Poulton Karate Academy is a traditional Shotokan Karate Club based in Poulton le fylde, England. The club is managed by an active committee of Dan grade Karateka who are Japanese trained. The aim of this blog is to extend the club to a wider audience promoting training, gradings, news and social events that you as visitor may find useful.
We train at Hodgson Academy, Moorland road, Poulton Le Fylde every Tuesday and Thursday from 7pm.
On 14 March this blog referred to the first big hurdle for beginners - that of getting to grips with the basic techniques. During the short space of time that has elapsed since then, and without making any allowance for age or natural athleticism, those who train regularly are advancing significantly faster than those who pay infrequent visits to the dojo. It confirms what we all know, that there are no shortcuts.
Also, the regular attenders were better placed to benefit from the first-class instruction of Mr Kato before the grading, when he introduced the concept of visualisation to the junior grades.
Kyu grades were paired up with Dan grades. The white belts had previously trained to execute an effective age-uke by using the ‘first’ arm movement as a marker to prepare the other hand to complete a strong block. Think of the first age-uke in gohon kumite.
This was changed so that the ‘first’ arm movement was now the jo-dan block, open handed, and what had previously been the age-uke was now either a second block or a forearm strike. For a beginner, this is quite a step forward to a form of karate that is much faster and realistic.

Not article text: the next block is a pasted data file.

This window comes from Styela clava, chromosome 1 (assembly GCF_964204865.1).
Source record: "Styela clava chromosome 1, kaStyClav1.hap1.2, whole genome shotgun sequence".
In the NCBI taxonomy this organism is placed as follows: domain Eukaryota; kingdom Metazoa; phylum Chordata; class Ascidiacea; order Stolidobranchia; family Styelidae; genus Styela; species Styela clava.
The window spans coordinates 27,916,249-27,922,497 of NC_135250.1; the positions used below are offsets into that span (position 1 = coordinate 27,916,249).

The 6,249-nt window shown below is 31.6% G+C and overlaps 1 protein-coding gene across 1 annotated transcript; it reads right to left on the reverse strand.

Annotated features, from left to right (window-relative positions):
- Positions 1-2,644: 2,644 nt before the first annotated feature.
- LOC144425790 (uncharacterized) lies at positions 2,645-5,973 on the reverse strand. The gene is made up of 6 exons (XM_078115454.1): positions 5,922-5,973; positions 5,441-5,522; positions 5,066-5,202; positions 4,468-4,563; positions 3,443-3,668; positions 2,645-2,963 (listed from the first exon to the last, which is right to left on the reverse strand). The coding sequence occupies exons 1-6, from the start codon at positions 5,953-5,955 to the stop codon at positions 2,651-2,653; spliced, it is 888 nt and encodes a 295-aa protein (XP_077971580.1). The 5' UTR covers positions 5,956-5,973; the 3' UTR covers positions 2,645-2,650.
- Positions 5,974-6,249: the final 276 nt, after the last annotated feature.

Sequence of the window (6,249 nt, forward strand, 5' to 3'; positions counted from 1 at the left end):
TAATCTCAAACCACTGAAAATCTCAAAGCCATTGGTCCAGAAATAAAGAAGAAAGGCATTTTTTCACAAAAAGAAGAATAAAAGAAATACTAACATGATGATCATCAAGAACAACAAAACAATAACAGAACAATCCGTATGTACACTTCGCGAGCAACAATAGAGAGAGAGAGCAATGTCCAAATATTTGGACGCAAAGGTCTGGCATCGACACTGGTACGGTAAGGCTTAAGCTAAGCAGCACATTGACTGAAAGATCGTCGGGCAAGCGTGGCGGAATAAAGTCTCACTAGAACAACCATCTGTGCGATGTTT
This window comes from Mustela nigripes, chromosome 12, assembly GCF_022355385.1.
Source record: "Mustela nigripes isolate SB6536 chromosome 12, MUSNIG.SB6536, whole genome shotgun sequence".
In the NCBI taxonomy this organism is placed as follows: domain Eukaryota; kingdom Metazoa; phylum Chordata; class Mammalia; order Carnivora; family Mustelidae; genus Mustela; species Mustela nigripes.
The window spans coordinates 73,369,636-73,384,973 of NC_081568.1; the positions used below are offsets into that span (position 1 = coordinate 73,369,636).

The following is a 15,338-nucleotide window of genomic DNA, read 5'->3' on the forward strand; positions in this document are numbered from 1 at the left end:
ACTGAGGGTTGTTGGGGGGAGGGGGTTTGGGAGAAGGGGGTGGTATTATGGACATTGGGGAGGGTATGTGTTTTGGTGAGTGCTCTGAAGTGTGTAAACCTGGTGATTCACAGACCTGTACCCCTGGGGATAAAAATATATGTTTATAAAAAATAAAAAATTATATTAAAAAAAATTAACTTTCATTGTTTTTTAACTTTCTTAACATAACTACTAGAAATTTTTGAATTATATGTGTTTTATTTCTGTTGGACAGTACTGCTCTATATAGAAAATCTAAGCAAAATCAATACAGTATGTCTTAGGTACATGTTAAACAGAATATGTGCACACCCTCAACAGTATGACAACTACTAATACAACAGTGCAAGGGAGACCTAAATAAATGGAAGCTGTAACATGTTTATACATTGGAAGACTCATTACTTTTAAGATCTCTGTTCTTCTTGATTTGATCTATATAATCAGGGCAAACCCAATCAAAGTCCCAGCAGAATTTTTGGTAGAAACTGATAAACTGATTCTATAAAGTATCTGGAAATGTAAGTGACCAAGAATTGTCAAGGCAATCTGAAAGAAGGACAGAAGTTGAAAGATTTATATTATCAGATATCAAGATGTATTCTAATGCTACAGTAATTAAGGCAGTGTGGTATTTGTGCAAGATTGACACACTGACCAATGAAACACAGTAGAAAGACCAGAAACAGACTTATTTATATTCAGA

After practising, when most of the students picked up the principles quite quickly, we were asked to close our eyes, visualise the feelings and actions, and then to defend with our eyes closed. The beginners were told, “you are your own enemies, because you are worrying too much about being hit or what might go wrong”. As all the beginners were paired up with a senior, all of them skilful and with good control: of course no one ever got hit, even if they did make a mistake.
Mr Kato emphasised the need to use this visualisation and imagination to develop this further, and with a positive fighting spirit. If you are going to be worried about being hit all the time you will be hit. Winners believe they will win and do not think about what might happen if they lose. With a positive attitude, then certainly senior grades should be looking at all the possibilities–what was previously a block could now be a strike–forearm, fist or elbow. The ‘first’ open hand can be used to grab and pull the opponent onto your strike, or be a pre-emptive strike – the possibilities are many.
Hopefully those practising the Heian’s will be applying this visualisation. The kata is no longer a series of blocks, which is quite unrealistic, but a series of sharp blocks and counter attacks.